I wrote the intro for this yesterday and the questions poured in for a few reasons but different questioners and commenters were troubled by the changeover from a pull stroke to a push stroke and even the use of the term I used, “correcting the Zona saw.” Well, there are many considerations here not the least of which is the design of the teeth. The Zona saw is a brilliant little saw that cuts pristinely and is designed as a modellers saw for the main part. Modelling isn’t just small models of small things but just as much patterns for pattern making, prototyping and so on so it is an industry saw as well as creating small working models of engines and planes and trains and such.

The Zona saw is not an Asian saw but a western saw made by a western maker in the USA. Fundamentally it is a traditionally made saw following English patterns with an added spline stiffener and the design of the folded spline was developed somewhere in the pre 1700s. The teeth of the Zona saw are sharpened to cut metal and so have chisel-type teeth; the same as you find on western ripcut teeth. Of course you can use the saw as a pull or push stroke saw depending on preference and what you personally are used to. Some might say that’s backwards but it’s all about choices here. Metal cutting saws like hacksaws are technically pushed through the face of metal into the metal but there are exceptions as with fret saws. You would be stretching it to say the Zona shown here would be used like a fret saw, underhanded, but some might say that’s an underhanded way of looking at things. Another commenter said that it takes less effort to pull the stroke than push it, but I think that that seems to me to be streeeetching the reasoning just a tadddd in this case at least.

Of course the cut of the teeth make a huge difference to the defence of my case. Japanese pull-stroke saws in this comparison never really featured in my presenting the need for changing direction. I in no way “westernized” the saw. It was to present the best way to change it to meet the needs people might have for a push stroke saw that certainly works better for general metal working and it works exceptionally well for wood sawing to. For me there is no compromise whether I push or pull the cut. Both work fine, but push does give many if not most more power in this case and actually in other cases too. The teeth of most Japanese saws people introduced here are meant for cutting wood and 95% of the ones sold in the western world actually have pinnacle three sided teeth and rarely chisel teeth whereas the Zona has chisel type teeth and is actually designed for cutting a wide range of resistant materials not the least of which are metals ranging in hardness from soft metals like gold all the way through to mild steel in terms of hardness. I doubt many would want to take their Dozukis to these hard materials, not even the induction hardened models mass made to replace the real art of the Japanese saws of old. Such saws and teeth will be unlikely to give more than one stroke before the teeth snap their points or even the whole tooth. In essence we are not comparing apples for apples here.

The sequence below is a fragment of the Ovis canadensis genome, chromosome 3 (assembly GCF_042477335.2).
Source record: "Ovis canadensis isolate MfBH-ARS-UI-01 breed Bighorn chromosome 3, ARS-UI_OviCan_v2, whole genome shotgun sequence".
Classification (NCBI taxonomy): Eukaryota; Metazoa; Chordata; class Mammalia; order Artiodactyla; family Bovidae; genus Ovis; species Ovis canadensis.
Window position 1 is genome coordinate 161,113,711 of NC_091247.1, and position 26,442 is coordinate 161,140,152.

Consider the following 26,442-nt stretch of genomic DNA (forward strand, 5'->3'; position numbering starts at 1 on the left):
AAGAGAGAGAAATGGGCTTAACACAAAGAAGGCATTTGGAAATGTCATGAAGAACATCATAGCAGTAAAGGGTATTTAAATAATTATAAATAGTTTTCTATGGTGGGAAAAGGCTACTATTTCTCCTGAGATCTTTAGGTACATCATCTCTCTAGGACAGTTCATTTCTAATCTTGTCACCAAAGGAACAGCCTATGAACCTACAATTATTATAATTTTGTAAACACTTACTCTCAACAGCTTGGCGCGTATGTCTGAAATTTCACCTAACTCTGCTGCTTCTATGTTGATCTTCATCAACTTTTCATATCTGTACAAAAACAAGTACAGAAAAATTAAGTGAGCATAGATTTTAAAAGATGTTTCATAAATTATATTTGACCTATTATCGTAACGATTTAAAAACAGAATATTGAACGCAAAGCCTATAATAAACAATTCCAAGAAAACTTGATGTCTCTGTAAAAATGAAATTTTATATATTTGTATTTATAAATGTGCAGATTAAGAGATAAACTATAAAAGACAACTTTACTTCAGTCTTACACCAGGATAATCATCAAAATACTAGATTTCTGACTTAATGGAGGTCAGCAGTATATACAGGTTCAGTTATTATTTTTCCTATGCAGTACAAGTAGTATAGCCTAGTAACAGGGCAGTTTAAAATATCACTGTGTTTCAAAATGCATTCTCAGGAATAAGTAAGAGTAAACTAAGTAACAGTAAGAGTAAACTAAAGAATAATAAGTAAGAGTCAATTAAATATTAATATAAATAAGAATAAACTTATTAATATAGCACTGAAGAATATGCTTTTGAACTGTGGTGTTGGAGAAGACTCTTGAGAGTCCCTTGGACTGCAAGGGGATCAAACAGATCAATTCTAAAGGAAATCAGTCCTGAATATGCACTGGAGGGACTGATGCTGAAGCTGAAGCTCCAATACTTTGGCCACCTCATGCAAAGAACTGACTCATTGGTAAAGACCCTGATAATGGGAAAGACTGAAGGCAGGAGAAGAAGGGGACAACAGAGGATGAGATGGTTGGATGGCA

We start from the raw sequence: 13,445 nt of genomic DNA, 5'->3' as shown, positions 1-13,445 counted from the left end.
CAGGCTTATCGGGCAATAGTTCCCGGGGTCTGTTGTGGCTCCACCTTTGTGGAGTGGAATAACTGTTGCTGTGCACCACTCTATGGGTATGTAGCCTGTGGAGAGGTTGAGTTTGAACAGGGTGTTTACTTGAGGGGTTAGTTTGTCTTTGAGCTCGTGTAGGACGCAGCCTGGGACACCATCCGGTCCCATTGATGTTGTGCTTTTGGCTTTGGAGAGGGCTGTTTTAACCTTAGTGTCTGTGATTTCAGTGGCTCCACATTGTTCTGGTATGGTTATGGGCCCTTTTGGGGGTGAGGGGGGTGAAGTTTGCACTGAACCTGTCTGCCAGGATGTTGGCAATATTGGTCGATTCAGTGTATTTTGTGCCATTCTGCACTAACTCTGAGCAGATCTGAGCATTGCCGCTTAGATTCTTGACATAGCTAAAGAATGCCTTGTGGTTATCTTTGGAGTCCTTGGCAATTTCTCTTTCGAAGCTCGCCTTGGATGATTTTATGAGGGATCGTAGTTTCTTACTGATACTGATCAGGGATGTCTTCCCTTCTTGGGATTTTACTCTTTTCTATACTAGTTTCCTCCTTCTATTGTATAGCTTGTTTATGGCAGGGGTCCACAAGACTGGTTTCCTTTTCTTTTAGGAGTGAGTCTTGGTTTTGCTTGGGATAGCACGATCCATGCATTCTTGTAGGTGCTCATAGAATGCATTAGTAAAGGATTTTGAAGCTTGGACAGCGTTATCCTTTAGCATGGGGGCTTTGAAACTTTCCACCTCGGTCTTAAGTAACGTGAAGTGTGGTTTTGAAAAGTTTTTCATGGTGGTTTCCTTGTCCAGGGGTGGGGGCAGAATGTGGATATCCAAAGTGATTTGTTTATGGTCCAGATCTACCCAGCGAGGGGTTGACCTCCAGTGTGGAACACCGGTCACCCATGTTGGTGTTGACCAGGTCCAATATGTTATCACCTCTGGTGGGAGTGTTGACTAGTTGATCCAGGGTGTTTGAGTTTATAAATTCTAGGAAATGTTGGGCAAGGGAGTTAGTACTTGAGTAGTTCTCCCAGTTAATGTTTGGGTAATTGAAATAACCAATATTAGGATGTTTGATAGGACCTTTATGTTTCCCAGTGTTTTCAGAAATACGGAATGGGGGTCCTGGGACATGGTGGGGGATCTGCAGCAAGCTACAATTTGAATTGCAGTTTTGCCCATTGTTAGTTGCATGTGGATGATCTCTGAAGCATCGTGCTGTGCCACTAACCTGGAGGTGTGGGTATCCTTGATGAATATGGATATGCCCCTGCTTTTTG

Now in the USA, as far as I have seen, most Japanese saws are crosscut-type saws and whereas they do cut quite well with or across the grain of wood, they are not suited to metal cutting. The Zona saw works very well on the push stroke for both metal and wood and abalone, and plastics and bone, horn and so on too. A very different saw than the Japanese pull-stroke saw really.

I hope this leads to a better understanding of the two saw types. It’s not really a question of westernizing a saw or being PC with saying ” preference” rather than “correcting” but looking to see if your push packs more power than your pull.


  1. momist on 30 August 2015 at 9:38 am

    Very well said, Paul. I was rather surprised and even shocked to see some of the comments on your YouTube channel.

    I suppose now I will have to try to find space for another saw. Maybe I don’t need so many, I could sell one to make way for a Zona. :-/

  2. David Devereux on 30 August 2015 at 10:00 am

    Thanks for that explanation Paul, but it still leaves me with two questions.
    If the saw is a western design, why would Zona design it to be used on the pull stroke? They must see some advantage.
    If the main problem as you previously stated is that you get fracturing when cutting your dovetails, then surely a much simpler solution is to turn the wood, rather than the blade, round and cut from the other side!

    • Paul Sellers on 30 August 2015 at 10:20 am

      Not really. All western saws were designed to work on the push stroke from the body and away from you. No western tenon saw was ever made to be reversed. Whether the Japanese saw is the better option is very much debatable. Frame or bow saws work on both pull and push stroke depending on the work, the preference of the user and many other things. As with everything, manufacturers are influenced by sales. When the fad for Japanese tools hit the US it was a massive new sales area. The workmanship of Asian woodworkers is world renowned but so is the work of western woodworkers too. Japanese woodworkers and western woodworkers are subjected to the same physical and spiritual limitations and both can create equal standards in workmanship. I would suggest that there are times, times, when a pull stroke with a zona saw is an advantages as in tight spaces and so on. The Zona saw is as thin or thinner than most Japanese saws and could indeed be made thinner if it were practical. The limit here is that the saw must return to its pull start position. When the steel is too thin the risk of kinking the blade in a buckling return push to take a pull stroke, something most people forget, the resulting buckle becomes much higher so the Japanese are subjected to the same natural laws as we westerners. My thinking is that people were buying Japanese imports and whereas it is easy to turn the wood around, it’s just as easy for the makers to insert the blade in reverse of the bat and sell the saw all the more because, when push comes to shove, it means more sales without the makers compromising.

  3. Sylvain on 30 August 2015 at 2:22 pm